palewin

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Billsworld said:
Dont you need to sprint to the finish from time to time.? In my experience the position on the bike and cadence is a bit different on a sprint vs. a climb. I think its a different skill
Billsworld is correct, and raises the points all the other posters skipped. If your goal is purely to train power, flats and hills make no difference, as long as the powermeter reads the same watts. But climbing uses different, and as I understand it, more muscles, than riding on the flat. That's why CTS set their power targets higher for climbing repeats than they do for flat-land steady state intervals (i.e. in their opinion its easier to hit higher numbers climbing than on the flat, and at least for me that is true). Secondly, most of us climb at a lower cadence than we ride on the flat, so the muscular training of the two is different, even if the pure power may be the same.
 

WarrenG

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Sep 8, 2003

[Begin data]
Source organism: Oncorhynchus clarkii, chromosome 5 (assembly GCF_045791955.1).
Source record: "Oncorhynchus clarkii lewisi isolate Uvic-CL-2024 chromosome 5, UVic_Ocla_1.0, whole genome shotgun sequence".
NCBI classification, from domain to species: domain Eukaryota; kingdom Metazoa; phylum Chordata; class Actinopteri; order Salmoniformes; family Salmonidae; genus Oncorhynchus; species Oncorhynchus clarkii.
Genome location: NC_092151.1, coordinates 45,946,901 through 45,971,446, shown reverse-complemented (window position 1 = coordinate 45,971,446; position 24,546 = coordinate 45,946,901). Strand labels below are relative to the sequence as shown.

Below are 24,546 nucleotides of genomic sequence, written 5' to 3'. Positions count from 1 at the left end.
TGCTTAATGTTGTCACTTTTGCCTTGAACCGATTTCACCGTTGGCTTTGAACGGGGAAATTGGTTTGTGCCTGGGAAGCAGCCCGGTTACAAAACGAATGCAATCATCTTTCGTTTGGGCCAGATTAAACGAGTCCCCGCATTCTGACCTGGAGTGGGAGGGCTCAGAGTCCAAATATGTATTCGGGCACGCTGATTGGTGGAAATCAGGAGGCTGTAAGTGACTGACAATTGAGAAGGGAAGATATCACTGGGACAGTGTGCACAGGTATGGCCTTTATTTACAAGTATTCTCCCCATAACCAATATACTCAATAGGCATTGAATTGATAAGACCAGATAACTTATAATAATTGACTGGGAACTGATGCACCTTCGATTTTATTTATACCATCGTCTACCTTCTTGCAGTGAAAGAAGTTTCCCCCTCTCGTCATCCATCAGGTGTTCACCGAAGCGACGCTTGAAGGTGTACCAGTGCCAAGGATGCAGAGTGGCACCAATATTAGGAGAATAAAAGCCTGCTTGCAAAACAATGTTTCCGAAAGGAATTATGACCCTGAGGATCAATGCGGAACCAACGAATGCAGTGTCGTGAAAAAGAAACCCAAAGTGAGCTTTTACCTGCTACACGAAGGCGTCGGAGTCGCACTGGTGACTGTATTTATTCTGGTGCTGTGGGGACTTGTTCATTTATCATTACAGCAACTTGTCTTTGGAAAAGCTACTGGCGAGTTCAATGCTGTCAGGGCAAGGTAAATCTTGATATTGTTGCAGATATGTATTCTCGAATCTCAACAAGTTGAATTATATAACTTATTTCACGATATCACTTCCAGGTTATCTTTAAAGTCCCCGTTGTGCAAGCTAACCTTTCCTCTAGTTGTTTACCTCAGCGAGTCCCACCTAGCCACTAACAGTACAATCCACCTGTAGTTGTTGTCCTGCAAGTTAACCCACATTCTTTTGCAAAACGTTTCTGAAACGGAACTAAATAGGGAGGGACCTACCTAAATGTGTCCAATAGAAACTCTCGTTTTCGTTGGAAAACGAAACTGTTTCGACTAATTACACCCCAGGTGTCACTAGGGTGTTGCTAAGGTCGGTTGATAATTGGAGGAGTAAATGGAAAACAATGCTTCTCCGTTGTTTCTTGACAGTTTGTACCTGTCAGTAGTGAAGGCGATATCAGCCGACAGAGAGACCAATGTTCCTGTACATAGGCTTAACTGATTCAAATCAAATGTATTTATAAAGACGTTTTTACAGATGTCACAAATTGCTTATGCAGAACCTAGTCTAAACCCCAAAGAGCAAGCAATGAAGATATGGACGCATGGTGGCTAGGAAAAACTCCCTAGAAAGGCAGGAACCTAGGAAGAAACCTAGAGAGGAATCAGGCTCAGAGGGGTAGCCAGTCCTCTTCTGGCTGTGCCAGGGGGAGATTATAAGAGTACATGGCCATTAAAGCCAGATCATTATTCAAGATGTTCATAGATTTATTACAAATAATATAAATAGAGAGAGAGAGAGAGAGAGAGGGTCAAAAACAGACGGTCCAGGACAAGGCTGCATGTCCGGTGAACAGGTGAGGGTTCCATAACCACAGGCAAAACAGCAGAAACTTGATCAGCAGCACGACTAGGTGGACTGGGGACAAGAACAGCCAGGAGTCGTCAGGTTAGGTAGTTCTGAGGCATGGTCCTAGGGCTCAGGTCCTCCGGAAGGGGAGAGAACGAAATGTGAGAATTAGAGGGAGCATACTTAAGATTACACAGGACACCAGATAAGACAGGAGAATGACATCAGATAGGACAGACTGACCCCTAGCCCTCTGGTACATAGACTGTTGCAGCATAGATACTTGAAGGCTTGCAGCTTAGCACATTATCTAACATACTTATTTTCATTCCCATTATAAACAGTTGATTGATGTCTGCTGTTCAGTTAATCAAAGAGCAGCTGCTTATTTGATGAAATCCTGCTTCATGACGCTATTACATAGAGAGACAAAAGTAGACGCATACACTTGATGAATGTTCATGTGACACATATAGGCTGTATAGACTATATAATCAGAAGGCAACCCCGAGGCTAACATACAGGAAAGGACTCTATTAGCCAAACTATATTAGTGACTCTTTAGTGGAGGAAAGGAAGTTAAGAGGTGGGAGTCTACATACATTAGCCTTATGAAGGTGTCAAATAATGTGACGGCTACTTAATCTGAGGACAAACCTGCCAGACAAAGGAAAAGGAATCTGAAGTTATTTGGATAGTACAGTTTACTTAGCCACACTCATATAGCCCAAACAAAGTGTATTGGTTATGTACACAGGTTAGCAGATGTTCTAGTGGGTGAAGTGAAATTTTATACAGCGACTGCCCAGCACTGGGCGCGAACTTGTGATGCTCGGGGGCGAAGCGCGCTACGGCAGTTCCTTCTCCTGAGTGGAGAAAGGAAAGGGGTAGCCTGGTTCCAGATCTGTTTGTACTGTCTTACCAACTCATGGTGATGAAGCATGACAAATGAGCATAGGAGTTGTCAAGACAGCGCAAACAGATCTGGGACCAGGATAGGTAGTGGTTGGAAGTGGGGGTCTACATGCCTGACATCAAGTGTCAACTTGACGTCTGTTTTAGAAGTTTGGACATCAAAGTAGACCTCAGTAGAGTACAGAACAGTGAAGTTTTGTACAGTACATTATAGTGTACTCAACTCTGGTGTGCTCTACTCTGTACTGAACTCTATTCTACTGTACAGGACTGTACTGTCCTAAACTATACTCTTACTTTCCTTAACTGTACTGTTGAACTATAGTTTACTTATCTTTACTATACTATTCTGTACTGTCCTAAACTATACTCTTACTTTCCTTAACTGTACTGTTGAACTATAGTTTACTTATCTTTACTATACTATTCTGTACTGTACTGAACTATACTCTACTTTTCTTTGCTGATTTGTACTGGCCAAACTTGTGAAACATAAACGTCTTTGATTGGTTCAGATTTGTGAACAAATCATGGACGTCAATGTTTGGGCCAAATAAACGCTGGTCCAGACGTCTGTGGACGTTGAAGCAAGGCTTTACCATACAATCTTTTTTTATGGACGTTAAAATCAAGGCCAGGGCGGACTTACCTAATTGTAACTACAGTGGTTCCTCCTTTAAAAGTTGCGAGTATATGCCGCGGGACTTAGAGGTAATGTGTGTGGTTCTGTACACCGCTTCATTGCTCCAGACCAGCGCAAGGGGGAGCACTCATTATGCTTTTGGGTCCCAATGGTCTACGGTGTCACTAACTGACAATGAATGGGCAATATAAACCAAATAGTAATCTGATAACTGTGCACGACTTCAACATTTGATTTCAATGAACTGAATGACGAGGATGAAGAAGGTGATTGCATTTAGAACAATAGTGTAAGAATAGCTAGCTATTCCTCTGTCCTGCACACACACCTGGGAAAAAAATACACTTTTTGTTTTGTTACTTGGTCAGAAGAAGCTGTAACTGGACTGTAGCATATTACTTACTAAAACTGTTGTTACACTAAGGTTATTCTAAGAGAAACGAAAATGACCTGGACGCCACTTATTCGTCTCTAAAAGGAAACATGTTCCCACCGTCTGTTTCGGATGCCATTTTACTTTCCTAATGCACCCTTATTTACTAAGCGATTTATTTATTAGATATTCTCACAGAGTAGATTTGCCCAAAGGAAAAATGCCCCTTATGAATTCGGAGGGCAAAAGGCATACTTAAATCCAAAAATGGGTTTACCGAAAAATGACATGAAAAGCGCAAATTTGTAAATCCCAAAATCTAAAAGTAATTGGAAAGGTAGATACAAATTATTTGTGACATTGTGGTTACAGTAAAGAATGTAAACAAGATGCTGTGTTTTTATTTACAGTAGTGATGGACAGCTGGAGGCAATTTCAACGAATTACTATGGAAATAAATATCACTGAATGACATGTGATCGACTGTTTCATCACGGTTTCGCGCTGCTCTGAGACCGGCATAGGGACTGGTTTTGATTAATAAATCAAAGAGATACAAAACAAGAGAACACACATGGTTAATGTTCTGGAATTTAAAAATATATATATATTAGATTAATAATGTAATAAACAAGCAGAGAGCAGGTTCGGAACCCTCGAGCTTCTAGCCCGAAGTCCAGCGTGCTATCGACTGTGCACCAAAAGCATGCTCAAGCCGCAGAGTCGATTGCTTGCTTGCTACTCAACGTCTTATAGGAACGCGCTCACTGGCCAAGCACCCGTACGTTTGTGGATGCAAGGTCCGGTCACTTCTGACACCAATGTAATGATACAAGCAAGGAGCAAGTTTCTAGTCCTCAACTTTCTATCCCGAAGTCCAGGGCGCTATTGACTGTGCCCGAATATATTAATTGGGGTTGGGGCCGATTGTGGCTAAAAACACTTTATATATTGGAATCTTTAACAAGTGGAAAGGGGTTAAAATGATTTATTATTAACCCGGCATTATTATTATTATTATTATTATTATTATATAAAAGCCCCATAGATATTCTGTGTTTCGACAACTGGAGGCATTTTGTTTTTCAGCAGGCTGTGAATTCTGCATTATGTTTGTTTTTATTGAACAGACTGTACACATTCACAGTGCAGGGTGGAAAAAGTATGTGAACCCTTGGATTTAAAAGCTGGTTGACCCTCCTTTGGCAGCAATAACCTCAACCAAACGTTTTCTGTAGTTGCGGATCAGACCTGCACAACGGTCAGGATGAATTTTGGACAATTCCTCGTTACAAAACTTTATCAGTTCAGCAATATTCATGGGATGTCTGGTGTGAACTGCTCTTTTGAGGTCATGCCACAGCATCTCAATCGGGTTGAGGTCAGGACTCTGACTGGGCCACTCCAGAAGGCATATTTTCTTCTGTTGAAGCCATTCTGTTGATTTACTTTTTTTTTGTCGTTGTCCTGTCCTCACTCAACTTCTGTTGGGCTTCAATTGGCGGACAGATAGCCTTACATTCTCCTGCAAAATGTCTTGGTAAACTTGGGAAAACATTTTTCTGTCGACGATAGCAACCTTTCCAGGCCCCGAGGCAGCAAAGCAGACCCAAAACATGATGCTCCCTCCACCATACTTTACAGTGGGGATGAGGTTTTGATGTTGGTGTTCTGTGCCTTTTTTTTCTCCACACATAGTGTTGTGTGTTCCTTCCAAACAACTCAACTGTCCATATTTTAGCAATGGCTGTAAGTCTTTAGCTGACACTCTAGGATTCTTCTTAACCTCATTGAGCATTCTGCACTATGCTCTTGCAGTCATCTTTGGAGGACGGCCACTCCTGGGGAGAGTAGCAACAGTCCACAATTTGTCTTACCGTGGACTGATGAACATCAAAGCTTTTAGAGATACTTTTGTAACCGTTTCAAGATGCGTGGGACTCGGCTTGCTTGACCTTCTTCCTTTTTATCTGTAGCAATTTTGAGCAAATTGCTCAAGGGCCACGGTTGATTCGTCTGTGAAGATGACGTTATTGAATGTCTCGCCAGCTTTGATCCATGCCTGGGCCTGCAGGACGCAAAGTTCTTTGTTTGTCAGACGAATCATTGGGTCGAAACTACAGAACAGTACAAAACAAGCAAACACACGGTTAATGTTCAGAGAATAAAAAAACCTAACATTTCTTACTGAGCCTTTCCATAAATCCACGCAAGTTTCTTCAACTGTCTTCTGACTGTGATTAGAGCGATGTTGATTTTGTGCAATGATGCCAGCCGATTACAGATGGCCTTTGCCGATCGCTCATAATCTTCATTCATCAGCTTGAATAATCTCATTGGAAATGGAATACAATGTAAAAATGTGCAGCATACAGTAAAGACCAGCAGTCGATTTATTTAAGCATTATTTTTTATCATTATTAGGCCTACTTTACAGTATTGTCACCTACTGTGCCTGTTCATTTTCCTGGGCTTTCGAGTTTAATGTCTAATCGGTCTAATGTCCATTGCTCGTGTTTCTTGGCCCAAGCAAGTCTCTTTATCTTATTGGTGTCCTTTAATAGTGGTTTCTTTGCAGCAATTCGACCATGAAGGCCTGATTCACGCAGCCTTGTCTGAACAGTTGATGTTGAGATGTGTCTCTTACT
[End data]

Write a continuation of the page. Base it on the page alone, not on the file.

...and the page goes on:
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EvilGoodGuy said:
Interesting point Palewin and Billsworld, I am curious about other's thoughts....

These two have it right. On a hill the pedal stroke is slightly different. Less help from momentum in the weaker portions of the pedal stroke. This is one reason my coach has me do almost all of my threshold and above training on hills. It is also a little bit closer to the effects of wind resistance at race speeds at these intensities. Some use motorpacing for some similar reasons.

For me, and for others who have mentioned it, slightly higher power (~5%) is available on hills at a given intensity (HR, PE) so this should be accounted for in the training plan/objectives.

Sprinting on a hill requires maintaining relatively higher force (and the resulting lower cadence) than a sprint on the flat. Hill sprints are good for extended one's sprint. On the flat you can perfect the techniques of getting up to high speed/cadence, then settling into the saddle to finish out the sprint. On a hill you may never get your cadence high enough to warrant sitting down to finish the sprint. This can be useful training too.
 

snaps10

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Apr 26, 2006
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also remember that there is alot of technique involved in riding. you ride different (not necessarily harder) in the hills than on the flats.